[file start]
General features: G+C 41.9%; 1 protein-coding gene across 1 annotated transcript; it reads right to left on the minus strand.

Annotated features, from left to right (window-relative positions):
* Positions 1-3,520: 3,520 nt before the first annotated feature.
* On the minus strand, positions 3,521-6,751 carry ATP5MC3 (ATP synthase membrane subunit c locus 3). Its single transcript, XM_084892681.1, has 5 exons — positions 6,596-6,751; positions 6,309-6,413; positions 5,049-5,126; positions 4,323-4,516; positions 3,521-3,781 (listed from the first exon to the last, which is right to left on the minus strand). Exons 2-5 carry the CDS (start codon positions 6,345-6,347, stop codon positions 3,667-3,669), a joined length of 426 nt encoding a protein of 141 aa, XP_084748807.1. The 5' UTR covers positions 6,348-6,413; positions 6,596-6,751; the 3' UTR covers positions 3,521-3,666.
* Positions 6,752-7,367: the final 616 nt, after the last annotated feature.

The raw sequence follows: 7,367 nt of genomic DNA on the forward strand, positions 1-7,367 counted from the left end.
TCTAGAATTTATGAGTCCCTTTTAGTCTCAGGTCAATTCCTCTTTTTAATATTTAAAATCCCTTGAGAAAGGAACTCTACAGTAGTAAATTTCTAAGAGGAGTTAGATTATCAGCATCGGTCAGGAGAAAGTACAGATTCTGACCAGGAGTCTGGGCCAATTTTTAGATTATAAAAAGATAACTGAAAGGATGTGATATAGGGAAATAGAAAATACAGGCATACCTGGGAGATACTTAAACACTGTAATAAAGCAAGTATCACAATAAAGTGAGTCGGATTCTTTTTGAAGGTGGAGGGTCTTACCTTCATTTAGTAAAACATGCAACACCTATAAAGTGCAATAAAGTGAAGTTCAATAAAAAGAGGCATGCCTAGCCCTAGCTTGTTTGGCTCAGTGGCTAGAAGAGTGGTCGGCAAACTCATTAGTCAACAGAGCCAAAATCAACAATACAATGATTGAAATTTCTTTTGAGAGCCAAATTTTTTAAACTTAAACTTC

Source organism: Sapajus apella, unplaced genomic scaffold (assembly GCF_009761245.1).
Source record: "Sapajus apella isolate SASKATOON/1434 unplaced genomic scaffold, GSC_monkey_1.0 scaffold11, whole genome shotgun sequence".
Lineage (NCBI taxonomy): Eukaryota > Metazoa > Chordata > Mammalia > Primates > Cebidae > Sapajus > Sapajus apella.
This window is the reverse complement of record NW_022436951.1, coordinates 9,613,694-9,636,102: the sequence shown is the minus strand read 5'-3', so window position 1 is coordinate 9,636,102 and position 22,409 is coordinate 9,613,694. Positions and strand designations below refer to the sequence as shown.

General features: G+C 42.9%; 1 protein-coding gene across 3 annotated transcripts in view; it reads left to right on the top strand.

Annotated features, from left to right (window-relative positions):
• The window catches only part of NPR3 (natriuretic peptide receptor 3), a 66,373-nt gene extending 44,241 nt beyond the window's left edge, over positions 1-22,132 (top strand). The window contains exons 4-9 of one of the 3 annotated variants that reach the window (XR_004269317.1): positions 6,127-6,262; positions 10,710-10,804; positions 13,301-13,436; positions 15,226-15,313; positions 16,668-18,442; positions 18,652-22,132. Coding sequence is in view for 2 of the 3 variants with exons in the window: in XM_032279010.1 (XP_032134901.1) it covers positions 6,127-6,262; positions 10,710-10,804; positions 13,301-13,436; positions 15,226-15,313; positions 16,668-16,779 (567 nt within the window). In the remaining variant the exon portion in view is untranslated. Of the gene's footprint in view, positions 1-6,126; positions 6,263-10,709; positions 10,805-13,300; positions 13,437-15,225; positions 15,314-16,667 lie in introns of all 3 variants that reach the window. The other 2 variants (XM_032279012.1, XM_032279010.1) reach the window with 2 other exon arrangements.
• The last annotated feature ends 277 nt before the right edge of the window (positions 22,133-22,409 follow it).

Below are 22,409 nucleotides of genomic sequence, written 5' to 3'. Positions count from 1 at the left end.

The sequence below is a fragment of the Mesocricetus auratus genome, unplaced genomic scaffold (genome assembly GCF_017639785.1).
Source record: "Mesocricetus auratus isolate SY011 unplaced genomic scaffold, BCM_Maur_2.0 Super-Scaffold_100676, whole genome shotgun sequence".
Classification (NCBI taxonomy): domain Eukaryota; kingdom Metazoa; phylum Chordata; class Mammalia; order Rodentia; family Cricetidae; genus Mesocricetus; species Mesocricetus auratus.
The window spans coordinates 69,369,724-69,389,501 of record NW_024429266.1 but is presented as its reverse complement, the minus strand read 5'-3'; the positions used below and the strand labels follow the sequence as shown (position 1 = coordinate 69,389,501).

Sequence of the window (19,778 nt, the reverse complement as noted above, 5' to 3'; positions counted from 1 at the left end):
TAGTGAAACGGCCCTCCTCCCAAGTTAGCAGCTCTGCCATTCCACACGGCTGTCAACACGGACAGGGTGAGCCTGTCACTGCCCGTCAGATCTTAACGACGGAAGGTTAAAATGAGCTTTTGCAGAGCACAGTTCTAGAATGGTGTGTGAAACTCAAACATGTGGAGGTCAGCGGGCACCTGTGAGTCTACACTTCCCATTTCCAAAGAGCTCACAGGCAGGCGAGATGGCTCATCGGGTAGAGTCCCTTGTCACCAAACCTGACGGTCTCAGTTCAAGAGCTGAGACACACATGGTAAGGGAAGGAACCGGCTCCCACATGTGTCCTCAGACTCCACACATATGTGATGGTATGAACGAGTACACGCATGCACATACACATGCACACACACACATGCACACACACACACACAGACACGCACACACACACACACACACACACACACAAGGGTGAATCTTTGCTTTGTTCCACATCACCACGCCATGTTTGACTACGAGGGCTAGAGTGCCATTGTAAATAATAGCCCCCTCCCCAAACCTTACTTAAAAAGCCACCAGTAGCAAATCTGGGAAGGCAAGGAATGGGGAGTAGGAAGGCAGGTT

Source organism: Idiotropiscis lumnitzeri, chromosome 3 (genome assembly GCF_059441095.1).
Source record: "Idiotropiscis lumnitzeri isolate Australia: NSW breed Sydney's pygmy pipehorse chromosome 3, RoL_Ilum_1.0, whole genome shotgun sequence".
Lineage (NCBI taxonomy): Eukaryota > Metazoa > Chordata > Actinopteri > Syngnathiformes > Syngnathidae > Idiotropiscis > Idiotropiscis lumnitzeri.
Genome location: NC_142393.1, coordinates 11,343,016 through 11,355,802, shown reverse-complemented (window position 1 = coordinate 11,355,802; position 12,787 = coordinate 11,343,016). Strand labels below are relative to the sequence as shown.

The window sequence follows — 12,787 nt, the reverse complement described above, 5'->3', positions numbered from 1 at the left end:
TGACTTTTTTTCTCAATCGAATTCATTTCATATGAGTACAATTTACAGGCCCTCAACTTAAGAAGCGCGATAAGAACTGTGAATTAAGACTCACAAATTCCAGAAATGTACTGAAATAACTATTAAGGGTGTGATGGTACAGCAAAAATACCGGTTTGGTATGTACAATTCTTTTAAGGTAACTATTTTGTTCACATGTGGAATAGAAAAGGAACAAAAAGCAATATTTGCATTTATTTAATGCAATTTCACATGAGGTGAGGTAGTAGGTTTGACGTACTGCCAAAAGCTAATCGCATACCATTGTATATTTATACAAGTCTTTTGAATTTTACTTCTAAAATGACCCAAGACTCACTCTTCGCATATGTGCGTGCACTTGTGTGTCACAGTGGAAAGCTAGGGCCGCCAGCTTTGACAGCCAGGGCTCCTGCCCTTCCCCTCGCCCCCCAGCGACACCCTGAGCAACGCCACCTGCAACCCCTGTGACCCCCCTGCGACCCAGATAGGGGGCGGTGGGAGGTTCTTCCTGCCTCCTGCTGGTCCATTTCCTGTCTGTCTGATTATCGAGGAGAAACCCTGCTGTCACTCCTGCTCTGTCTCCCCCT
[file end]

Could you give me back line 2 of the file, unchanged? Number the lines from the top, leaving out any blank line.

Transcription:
Annotated features, from left to right (window-relative positions):